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Many of us spend much of our lives on autopilot. We move from minute to minute following the path of our lives without ever really seeing where we stand.
Making New Year’s resolutions is a chance to take stock of where you are in your life and where you want to be. One resolution you might consider making for 2008 is becoming more mindful.
Mindfulness is at the core of Buddhist meditation, but it isn’t necessarily an “Eastern” idea. Henry David Thoreau, the American author, wrote in his book Walden about being mindful in daily life in the 1840s, in New England.
In Wherever You Go, There You Are: Mindfulness Meditation in Everyday Life (Hyperion), Dr. Jon Kabat-Zinn writes that “mindfulness means paying attention in a particular way: on purpose, in the present moment, nonjudgmentally.”
At first this sounds ridiculously simple—of course we are paying attention when we do things!—but understanding the meaning and potential of the moments available to us is much more complex and takes practice. We live in a world heavily influenced by the past, and nearly everything we think about is in the future. No wonder many of us forget to live right here and right now.
Why be mindful?As Kabat-Zinn says, “You can’t stop the waves but you can learn to surf.” Life brings
a steady stream of challenges, obstacles, pleasures and rewards. But only by slowing down and recognizing what’s happening can you effectively manage the challenges and enjoy the pleasures.
At the core of mindfulness is the practice of meditation. Meditation is not just sitting cross-legged and breathing; it is about consciously doing
nothing for five seconds or five minutes. Breathing is an important component of meditation, Kabat-Zinn says.
By allowing your mind and body to appreciate and enjoy something you do involuntarily, you are doing nothing else and can feel what it is like to live entirely in the present moment.
We have all said, “I didn’t have time to breathe” or “I couldn’t even catch my breath.” The simple act of concentrating on our breathing and nothing else helps us find calmness, recharge our spirits, and begin to see how many unimportant things clutter our minds.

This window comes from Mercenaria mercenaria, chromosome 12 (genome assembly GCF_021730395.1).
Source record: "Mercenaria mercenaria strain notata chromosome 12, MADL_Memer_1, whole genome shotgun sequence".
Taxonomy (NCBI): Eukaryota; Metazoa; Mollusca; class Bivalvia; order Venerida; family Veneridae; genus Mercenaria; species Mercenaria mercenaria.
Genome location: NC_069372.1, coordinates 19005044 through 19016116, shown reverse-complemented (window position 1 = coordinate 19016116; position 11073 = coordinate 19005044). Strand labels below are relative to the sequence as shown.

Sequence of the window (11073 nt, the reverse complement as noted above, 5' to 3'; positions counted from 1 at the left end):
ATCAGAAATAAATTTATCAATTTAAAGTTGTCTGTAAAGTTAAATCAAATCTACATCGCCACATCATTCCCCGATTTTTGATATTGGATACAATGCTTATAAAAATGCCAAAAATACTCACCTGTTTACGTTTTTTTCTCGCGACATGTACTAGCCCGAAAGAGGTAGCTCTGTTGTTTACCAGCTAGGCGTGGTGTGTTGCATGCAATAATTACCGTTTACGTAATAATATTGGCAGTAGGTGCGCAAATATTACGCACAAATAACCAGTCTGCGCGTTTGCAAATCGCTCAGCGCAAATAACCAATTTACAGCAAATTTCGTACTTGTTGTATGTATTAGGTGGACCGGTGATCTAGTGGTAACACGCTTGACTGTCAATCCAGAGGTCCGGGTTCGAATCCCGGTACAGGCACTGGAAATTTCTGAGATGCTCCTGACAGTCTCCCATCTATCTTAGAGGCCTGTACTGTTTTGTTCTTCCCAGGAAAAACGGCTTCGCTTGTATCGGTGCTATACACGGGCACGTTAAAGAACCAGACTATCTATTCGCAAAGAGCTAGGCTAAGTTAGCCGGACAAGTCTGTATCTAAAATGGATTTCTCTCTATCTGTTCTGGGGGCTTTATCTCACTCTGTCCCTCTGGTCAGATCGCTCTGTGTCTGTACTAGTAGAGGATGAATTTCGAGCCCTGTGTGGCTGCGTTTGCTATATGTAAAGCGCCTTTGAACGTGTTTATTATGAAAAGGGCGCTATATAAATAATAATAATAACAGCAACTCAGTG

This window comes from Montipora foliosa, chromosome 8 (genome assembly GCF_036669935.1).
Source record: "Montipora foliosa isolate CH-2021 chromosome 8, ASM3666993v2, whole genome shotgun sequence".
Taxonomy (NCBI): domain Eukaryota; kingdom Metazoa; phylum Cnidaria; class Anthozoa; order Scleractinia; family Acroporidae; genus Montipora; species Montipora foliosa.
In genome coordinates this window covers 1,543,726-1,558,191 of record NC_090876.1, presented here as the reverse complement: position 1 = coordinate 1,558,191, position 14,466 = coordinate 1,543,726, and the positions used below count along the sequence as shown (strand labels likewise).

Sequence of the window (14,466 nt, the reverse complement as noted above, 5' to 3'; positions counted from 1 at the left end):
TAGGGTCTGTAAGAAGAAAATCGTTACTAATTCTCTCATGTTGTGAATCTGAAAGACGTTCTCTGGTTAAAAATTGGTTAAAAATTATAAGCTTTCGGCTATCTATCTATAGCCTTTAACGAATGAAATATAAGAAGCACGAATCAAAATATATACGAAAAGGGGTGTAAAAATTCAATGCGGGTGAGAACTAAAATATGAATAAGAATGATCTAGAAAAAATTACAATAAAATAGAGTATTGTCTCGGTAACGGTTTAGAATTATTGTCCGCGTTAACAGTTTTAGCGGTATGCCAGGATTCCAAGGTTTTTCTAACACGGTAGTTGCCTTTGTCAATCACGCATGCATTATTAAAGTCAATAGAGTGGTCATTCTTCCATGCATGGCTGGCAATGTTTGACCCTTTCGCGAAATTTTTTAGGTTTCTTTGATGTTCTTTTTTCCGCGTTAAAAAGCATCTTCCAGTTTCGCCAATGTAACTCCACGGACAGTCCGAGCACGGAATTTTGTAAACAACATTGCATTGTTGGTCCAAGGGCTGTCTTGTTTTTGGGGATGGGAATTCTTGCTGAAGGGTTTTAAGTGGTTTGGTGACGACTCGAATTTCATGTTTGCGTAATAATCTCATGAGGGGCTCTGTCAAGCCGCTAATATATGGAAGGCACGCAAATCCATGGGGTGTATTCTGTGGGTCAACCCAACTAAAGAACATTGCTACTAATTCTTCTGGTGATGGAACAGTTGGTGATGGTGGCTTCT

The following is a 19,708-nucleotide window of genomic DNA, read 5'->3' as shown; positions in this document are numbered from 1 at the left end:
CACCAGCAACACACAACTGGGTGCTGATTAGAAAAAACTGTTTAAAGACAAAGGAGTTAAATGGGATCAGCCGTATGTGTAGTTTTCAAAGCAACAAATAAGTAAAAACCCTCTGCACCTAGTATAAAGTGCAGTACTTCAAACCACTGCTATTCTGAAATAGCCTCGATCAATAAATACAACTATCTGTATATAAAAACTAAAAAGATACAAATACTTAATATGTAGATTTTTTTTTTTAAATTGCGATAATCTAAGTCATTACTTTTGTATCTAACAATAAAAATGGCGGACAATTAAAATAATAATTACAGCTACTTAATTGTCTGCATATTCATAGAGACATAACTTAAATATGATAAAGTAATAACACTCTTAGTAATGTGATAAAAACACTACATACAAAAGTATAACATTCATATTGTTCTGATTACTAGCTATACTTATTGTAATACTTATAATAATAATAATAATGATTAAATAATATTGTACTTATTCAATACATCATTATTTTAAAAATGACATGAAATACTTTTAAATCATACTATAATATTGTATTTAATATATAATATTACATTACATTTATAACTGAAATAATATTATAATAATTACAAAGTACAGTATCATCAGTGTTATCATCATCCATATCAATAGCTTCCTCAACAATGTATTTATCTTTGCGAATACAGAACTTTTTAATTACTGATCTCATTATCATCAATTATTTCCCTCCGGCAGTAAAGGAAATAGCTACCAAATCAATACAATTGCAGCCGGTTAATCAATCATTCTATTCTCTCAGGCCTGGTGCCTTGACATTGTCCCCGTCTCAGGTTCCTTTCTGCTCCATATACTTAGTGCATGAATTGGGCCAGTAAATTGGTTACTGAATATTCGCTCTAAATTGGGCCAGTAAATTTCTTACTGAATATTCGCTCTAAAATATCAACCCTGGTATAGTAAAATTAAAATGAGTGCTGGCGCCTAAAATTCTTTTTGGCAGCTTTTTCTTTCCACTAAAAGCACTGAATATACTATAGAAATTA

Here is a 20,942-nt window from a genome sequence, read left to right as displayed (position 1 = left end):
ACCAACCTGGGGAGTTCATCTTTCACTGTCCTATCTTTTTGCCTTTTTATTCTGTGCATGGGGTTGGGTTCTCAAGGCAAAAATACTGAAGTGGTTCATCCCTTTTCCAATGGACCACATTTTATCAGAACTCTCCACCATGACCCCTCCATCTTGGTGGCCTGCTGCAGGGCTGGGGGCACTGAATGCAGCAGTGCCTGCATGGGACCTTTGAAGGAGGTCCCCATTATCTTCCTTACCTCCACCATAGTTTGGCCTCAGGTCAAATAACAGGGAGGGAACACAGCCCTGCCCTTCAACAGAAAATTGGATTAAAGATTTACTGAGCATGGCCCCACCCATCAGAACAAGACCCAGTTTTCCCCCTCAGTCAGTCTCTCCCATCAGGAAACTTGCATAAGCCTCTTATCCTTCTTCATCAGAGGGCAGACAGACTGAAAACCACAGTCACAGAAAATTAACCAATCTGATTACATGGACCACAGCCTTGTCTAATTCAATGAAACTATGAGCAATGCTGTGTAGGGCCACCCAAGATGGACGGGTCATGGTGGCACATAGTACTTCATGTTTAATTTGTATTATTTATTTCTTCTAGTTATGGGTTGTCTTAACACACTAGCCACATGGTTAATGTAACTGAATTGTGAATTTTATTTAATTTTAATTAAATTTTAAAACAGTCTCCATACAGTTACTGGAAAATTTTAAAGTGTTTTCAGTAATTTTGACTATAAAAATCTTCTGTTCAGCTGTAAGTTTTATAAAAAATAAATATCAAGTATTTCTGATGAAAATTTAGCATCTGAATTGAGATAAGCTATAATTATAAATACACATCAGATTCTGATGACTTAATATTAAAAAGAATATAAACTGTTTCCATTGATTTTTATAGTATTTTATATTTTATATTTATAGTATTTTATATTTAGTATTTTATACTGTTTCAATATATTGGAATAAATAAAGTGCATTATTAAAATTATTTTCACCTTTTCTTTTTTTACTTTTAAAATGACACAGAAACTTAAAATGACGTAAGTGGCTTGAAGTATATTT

Anybody can meditate
Start with spending just one minute, sitting or standing quietly, distancing yourself from the world around you and concentrating on the world within you. Feel your breaths coming in and going out.
Some people sit or lie down so that they can relax their bodies, while others practice walking meditation. You will know you are meditating when nothing happens except awareness of your breathing. To connect meditation with prayer, instead of thinking or reciting words, simply concentrate positively and gratefully on the person or idea you pray for and empty your mind of all other thoughts.
Living in the moment
Moment by moment living doesn’t mean instant gratification or indulging in what feels good at the time. This practice of awareness in simple moments is often clouded by our thoughts, which constantly analyze what has happened, or what may happen in the future.
While it is important for us to recall memories or plan ahead, dwelling in the past or living only for some future event robs us of the only space in time we have full control and participation in: now. Taking time to stop what you are doing and sit on the floor with your child or stand outdoors and just watch the wind in the trees may not change your world, but not doing so deprives you of the chance to appreciate the present.
In our culture, our lives center on doing and accomplishing. We watch clocks and schedules, have demands on us, and still we take on more. No wonder we find ourselves exhausted at the end of the day and disappointed by all we didn’t get to.
Thoreau writes about hours spent sitting in a sunny doorway, looking at the trees surrounding him, listening to birds, watching the sun move across the sky, or listening to the noise of a nearby wagon, and finding the experience “far better than any work of the hands would have been.”
People who find time to do such “time wasting” often recoup the energy to do what needs to be done.
Kabat-Zinn asks us to step aside from mechanical interactions with people. Whether it is saying goodbye to your child at the beginning of a school day or thanking the sales clerk who’s helped you, try making direct eye contact, saying your words thoughtfully and making sure your body language reflects what you say.
The ancient practice of sitting around a fire for light, warmth and company after the sun sets has been replaced by television or frenzied activity as you attempt to catch up. Taking time to connect with loved ones by sharing a meal, sitting together or playing a board game gives us precious time for those most important to us.
Finally, mindfulness is about savoring moments as you savor bites of a favorite food. Mindfulness doesn’t ask you to shirk all your responsibilities to stare at a blank wall, but to be aware and appreciative of each moment, and to live it fully.